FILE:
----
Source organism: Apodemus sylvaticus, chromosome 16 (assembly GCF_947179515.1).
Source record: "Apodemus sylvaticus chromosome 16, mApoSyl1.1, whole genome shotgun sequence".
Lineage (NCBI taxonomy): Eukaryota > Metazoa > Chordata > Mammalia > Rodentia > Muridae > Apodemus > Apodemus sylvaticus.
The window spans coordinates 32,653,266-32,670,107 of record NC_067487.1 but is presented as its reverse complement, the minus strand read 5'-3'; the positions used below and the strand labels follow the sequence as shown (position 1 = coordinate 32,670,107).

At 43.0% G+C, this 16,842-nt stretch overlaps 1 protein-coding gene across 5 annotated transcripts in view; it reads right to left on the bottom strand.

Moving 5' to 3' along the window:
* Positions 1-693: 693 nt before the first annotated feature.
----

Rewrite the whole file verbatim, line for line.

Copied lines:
Source organism: Apodemus sylvaticus, chromosome 16 (assembly GCF_947179515.1).
Source record: "Apodemus sylvaticus chromosome 16, mApoSyl1.1, whole genome shotgun sequence".
Lineage (NCBI taxonomy): Eukaryota > Metazoa > Chordata > Mammalia > Rodentia > Muridae > Apodemus > Apodemus sylvaticus.
The window spans coordinates 32,653,266-32,670,107 of record NC_067487.1 but is presented as its reverse complement, the minus strand read 5'-3'; the positions used below and the strand labels follow the sequence as shown (position 1 = coordinate 32,670,107).

At 43.0% G+C, this 16,842-nt stretch overlaps 1 protein-coding gene across 5 annotated transcripts in view; it reads right to left on the bottom strand.

Moving 5' to 3' along the window:
* Positions 1-693: 693 nt before the first annotated feature.